I never react to reviews of my books. In fact, while I enjoy stumbling upon a great review of one of my novels (and if I really like it, I may even tweet about it), I seldom read through a review that promises to be unpleasant. Reviewers are entitled to their opinions, whether I like them or not, and there is no point in getting hot under the collar if someone doesn’t like my work (or me).
But I do read reviews of other author’s books, both before and after reading the book itself. Comparing views on a book is interesting, because you learn why people react to the same thing in different ways, and also because a keen-eyed reader may have spotted some important detail that you have missed. I am particularly interested in reading negative reviews left by readers of a book that I rated 4 or 5 stars, and sometimes I learn interesting things about what may put a reader off.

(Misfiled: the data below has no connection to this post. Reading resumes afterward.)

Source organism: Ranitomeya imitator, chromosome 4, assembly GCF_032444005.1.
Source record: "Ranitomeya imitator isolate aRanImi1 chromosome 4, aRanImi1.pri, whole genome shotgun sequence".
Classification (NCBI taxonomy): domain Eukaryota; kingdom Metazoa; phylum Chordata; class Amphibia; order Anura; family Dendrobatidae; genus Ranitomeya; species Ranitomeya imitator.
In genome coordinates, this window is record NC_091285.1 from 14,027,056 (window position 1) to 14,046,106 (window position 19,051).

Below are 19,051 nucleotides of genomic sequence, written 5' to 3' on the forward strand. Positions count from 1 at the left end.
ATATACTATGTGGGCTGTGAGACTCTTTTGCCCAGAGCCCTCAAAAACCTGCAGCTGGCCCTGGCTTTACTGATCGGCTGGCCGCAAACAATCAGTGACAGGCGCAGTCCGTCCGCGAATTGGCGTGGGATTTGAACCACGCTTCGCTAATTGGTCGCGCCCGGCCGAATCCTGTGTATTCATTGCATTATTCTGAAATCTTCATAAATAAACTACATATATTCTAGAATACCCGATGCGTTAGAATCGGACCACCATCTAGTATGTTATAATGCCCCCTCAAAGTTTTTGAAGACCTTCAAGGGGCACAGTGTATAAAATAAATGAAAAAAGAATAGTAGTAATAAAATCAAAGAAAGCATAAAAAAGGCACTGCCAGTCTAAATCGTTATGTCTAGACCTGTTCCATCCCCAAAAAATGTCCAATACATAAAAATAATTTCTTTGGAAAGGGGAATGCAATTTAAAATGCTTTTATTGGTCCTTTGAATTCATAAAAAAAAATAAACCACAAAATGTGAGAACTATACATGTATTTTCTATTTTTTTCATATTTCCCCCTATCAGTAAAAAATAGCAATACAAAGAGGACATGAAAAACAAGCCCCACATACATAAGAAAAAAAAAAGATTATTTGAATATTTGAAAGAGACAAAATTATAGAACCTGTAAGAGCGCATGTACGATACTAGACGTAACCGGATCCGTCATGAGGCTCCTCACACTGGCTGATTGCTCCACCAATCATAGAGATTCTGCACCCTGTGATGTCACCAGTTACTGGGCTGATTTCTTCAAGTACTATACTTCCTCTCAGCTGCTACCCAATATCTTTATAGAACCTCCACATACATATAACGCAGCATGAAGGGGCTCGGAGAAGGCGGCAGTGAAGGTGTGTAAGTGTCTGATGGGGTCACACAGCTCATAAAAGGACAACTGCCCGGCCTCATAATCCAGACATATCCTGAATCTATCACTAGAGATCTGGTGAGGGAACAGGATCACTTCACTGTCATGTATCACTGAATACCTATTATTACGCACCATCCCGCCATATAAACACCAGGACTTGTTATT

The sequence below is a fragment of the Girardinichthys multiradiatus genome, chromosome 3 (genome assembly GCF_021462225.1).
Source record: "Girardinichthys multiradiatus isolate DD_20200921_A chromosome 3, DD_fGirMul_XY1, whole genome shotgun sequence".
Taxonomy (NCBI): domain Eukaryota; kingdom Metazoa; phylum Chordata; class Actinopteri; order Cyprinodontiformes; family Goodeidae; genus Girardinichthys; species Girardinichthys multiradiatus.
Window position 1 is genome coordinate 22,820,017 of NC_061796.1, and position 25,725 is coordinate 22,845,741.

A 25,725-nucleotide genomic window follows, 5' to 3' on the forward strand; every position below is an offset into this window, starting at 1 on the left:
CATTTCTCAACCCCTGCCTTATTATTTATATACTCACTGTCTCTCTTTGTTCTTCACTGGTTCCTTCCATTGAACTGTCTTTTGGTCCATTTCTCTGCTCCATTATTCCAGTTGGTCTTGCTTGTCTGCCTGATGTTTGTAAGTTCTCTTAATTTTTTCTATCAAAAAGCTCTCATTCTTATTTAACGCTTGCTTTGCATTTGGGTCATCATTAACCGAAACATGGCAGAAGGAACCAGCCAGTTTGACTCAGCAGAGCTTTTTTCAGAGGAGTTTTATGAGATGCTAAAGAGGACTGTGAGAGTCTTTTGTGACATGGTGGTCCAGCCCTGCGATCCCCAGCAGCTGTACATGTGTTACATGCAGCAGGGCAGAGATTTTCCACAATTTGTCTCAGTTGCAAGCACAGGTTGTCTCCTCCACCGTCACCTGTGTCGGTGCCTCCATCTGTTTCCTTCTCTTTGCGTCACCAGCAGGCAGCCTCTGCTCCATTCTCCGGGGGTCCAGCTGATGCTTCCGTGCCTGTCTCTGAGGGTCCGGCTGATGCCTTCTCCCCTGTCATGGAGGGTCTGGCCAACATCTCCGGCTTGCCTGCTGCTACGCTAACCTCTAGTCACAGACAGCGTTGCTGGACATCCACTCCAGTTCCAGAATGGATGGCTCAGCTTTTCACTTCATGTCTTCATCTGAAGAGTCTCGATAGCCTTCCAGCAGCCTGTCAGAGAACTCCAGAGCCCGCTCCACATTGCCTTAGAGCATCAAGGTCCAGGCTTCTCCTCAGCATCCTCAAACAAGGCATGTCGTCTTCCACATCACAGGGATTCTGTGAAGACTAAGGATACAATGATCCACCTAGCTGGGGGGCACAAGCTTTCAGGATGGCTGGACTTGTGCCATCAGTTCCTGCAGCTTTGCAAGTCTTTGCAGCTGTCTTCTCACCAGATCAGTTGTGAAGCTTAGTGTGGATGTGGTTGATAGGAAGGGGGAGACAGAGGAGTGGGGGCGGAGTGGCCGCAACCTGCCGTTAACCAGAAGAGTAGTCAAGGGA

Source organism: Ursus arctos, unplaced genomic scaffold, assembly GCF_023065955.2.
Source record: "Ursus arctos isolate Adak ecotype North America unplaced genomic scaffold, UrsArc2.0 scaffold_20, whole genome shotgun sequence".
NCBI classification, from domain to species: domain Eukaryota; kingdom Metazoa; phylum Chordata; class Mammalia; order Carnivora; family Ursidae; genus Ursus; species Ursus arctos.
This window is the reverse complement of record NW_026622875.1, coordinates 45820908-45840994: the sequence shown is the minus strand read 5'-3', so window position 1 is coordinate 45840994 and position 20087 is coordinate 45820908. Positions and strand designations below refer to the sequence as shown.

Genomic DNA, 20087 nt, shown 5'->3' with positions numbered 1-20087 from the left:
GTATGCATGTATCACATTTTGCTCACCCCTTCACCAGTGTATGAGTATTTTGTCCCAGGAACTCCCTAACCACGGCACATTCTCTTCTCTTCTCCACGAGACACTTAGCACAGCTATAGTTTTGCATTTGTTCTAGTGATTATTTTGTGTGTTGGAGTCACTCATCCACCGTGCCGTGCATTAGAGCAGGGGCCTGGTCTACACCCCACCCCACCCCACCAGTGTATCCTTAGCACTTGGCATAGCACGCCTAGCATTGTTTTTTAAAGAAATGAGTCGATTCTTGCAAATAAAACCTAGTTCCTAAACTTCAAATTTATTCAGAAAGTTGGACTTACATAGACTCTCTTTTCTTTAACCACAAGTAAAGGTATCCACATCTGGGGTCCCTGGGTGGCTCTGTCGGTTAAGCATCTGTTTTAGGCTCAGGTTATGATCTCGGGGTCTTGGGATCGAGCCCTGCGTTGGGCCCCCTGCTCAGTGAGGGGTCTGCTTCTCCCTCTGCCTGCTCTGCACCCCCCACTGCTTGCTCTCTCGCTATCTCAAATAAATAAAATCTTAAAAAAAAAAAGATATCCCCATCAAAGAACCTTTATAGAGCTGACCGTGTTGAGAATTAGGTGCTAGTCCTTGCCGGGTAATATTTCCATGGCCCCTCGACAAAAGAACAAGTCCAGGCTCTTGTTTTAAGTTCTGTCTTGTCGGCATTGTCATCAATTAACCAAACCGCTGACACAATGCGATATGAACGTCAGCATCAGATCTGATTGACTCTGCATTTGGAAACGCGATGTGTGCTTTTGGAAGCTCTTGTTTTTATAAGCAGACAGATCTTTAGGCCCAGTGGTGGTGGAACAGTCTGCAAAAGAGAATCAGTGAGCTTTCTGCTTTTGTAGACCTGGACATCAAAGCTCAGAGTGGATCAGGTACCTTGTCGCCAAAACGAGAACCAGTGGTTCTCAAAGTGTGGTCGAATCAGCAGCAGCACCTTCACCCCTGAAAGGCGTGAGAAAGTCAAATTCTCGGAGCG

Many of the differences between readers have to do with preferences – people who must have a happy ending, or who want more romance, or less of it, etc. Since there is no accounting for personal tastes it is difficult to draw many conclusions from their reviews.
And then you have the morons.
I have recently finished reading a great book (the title of which I will not reveal, to avoid any potential exposure of the reviewer to whom I will make reference below). The book was masterfully written, with a riveting and original plot and likable, three-dimensional characters – in short, one of the few books that I catalogue in my mind under the “I wish I had written it” category. So I had to read a review that gave it 2 stars and find out the reasons for the low rating. The reasons given by the reviewer were essentially the following: